That your world was still struggling to obey you,
Despite what we do?
At least your world obeys you,
While we fight and kill and poison.
Do they know that you exist ?
Do they know that you suffer?
I just wanted to record that Spring arrived today.
I that was born in Wales
Cherish heaven's dust in scales
Which may at dust be seen
On every village green
Where Tawe, Taff or Wye
Through fields and woods goes by,
Or Western Towy's flame
Writes all its watery name
In gold, and blinds our eyes;
For so heaven's joys surprise,
Like music from mild air
Too marvellous to bear
Within the bell's wild span,
The pausing, conscious man,
Who questions at what age
The dead are raised? To assuage
The curious, vision smooths
The lids of age, and youth's.
Even man's defeated hopes
Are variants of those stops
Which, when the god has played,
No creature stands betrayed.
From Collected Poems of Vernon Watkins, p214.
Tawe, Taff, Wye and Towy are rivers of Wales.
Watkins notes that 'every argument but the silent prayer of the dust itself, expecting resurrection, is an evasion of truth, swayed by a too optimistic hope or a too impatient despair from its true music.'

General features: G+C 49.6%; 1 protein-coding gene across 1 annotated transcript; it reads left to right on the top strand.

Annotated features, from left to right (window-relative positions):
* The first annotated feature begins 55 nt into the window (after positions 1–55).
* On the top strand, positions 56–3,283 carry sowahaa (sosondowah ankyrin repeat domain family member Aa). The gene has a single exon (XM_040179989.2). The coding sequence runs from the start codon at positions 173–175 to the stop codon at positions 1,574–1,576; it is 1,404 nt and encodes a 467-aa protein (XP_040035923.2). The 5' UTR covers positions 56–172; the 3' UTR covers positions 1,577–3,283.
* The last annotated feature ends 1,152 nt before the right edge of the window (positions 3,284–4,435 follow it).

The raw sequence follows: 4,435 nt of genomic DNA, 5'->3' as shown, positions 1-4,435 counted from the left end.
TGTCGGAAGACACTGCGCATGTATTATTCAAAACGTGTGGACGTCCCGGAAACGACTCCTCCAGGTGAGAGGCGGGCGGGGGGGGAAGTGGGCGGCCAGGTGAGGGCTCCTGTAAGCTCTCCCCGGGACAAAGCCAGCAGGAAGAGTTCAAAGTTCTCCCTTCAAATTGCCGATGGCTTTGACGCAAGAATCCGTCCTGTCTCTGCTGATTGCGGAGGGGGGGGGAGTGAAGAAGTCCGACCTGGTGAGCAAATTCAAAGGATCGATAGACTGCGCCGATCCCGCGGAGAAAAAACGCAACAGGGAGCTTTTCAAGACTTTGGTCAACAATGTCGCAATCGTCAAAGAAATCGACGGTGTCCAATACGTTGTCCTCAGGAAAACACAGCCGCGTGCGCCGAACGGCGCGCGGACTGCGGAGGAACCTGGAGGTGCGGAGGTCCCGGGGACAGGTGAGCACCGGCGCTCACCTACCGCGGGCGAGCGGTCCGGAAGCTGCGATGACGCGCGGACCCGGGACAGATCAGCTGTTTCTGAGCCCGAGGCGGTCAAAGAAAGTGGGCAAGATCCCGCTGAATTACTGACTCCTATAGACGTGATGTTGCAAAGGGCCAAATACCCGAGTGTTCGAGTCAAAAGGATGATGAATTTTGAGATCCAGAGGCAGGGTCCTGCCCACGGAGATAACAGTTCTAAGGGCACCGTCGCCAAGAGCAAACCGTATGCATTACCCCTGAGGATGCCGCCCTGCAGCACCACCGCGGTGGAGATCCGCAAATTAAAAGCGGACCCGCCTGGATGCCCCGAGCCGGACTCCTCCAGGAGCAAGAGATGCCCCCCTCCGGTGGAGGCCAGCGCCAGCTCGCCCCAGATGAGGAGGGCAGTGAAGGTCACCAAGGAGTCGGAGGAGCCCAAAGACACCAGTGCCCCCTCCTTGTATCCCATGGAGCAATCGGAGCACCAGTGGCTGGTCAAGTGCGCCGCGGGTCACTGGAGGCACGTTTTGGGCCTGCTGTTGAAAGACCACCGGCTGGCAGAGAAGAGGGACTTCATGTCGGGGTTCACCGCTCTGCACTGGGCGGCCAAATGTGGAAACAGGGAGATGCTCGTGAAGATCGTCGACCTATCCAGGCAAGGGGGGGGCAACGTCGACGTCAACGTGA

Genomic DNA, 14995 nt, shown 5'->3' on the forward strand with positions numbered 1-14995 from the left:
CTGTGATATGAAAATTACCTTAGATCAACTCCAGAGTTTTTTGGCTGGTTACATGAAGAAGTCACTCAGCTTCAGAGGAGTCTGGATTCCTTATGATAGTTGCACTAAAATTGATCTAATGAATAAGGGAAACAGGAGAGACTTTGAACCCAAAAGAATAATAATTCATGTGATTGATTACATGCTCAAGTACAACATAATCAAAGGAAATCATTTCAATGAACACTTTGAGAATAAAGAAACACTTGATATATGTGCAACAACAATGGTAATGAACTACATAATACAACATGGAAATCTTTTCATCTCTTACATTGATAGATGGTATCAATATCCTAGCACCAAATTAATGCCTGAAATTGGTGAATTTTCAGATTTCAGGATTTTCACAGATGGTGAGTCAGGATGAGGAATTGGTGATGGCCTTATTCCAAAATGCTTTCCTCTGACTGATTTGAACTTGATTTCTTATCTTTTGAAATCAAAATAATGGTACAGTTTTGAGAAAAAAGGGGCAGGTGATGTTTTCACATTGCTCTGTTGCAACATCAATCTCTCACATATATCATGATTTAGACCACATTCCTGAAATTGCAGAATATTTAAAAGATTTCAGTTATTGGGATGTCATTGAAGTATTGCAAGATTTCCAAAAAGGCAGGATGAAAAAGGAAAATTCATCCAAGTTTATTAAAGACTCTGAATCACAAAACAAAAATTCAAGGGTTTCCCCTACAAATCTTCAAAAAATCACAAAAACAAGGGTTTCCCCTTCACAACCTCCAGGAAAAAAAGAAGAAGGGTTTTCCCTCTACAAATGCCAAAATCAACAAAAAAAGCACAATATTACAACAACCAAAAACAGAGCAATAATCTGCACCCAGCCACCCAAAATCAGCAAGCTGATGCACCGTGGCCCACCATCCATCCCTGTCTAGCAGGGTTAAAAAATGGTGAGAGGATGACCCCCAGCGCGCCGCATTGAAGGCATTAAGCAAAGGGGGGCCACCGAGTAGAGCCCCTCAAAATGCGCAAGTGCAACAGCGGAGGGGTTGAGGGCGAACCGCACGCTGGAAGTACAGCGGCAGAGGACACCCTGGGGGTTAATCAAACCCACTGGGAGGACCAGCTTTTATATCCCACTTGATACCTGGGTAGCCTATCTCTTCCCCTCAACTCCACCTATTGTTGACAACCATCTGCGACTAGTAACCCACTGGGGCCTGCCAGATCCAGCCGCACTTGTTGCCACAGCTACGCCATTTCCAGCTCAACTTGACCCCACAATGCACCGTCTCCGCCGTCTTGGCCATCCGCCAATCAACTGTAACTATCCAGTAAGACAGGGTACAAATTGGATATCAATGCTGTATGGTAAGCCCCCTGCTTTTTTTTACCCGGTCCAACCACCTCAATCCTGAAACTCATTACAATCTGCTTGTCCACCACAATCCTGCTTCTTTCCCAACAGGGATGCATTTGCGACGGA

As we will be reminded tomorrow, Ash Wednesday, we are dust, and unto dust each one of us will return. Dust is one of the smallest things we can see, but it is glorious when it dances as motes in the lowering sun at dusk.
No creature will stand betrayed by God, says Watkins. Saint David told us to be faithful in the little things; the dust to which we will return deserves our faithful consideration, polluted as it has been by humankind - you and me. Let us be pausing, conscious men and women throughout this Lent.
Mrs Turnstone likes to remind us that this is the day of the year that the Sun first appears in Greenland. It is also her birthday. While our son is happily settled in London, she feels she has lived there for as long as she ever wants to, but she’ll visit the town, take Abel to an exhibition, or meet up with friends.